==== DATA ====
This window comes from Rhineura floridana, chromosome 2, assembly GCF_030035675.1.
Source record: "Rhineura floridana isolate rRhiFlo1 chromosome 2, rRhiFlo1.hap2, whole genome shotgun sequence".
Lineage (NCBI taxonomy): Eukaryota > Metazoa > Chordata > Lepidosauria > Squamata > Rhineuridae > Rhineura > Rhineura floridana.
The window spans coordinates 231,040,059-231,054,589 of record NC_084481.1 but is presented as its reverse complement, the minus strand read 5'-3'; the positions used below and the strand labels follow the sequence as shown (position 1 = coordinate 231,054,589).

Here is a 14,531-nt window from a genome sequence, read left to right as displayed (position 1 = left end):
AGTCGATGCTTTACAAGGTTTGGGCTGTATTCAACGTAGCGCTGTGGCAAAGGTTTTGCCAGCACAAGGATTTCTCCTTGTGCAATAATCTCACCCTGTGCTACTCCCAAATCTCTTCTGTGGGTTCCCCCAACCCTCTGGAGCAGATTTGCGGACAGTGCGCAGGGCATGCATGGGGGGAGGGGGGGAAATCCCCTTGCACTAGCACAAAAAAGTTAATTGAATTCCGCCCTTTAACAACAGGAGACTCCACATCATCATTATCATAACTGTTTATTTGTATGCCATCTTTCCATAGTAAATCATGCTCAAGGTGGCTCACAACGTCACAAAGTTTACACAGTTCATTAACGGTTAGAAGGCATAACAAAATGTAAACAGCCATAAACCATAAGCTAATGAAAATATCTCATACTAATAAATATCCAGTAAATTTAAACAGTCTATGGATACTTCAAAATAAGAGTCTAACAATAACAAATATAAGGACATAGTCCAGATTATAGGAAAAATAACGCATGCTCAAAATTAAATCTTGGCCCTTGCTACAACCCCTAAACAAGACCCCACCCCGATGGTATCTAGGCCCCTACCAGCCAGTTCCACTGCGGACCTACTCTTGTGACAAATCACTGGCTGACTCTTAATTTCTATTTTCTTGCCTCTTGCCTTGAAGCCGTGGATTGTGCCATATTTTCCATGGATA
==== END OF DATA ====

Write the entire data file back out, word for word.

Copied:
This window comes from Rhineura floridana, chromosome 2, assembly GCF_030035675.1.
Source record: "Rhineura floridana isolate rRhiFlo1 chromosome 2, rRhiFlo1.hap2, whole genome shotgun sequence".
Lineage (NCBI taxonomy): Eukaryota > Metazoa > Chordata > Lepidosauria > Squamata > Rhineuridae > Rhineura > Rhineura floridana.
The window spans coordinates 231,040,059-231,054,589 of record NC_084481.1 but is presented as its reverse complement, the minus strand read 5'-3'; the positions used below and the strand labels follow the sequence as shown (position 1 = coordinate 231,054,589).

Here is a 14,531-nt window from a genome sequence, read left to right as displayed (position 1 = left end):
AGTCGATGCTTTACAAGGTTTGGGCTGTATTCAACGTAGCGCTGTGGCAAAGGTTTTGCCAGCACAAGGATTTCTCCTTGTGCAATAATCTCACCCTGTGCTACTCCCAAATCTCTTCTGTGGGTTCCCCCAACCCTCTGGAGCAGATTTGCGGACAGTGCGCAGGGCATGCATGGGGGGAGGGGGGGAAATCCCCTTGCACTAGCACAAAAAAGTTAATTGAATTCCGCCCTTTAACAACAGGAGACTCCACATCATCATTATCATAACTGTTTATTTGTATGCCATCTTTCCATAGTAAATCATGCTCAAGGTGGCTCACAACGTCACAAAGTTTACACAGTTCATTAACGGTTAGAAGGCATAACAAAATGTAAACAGCCATAAACCATAAGCTAATGAAAATATCTCATACTAATAAATATCCAGTAAATTTAAACAGTCTATGGATACTTCAAAATAAGAGTCTAACAATAACAAATATAAGGACATAGTCCAGATTATAGGAAAAATAACGCATGCTCAAAATTAAATCTTGGCCCTTGCTACAACCCCTAAACAAGACCCCACCCCGATGGTATCTAGGCCCCTACCAGCCAGTTCCACTGCGGACCTACTCTTGTGACAAATCACTGGCTGACTCTTAATTTCTATTTTCTTGCCTCTTGCCTTGAAGCCGTGGATTGTGCCATATTTTCCATGGATA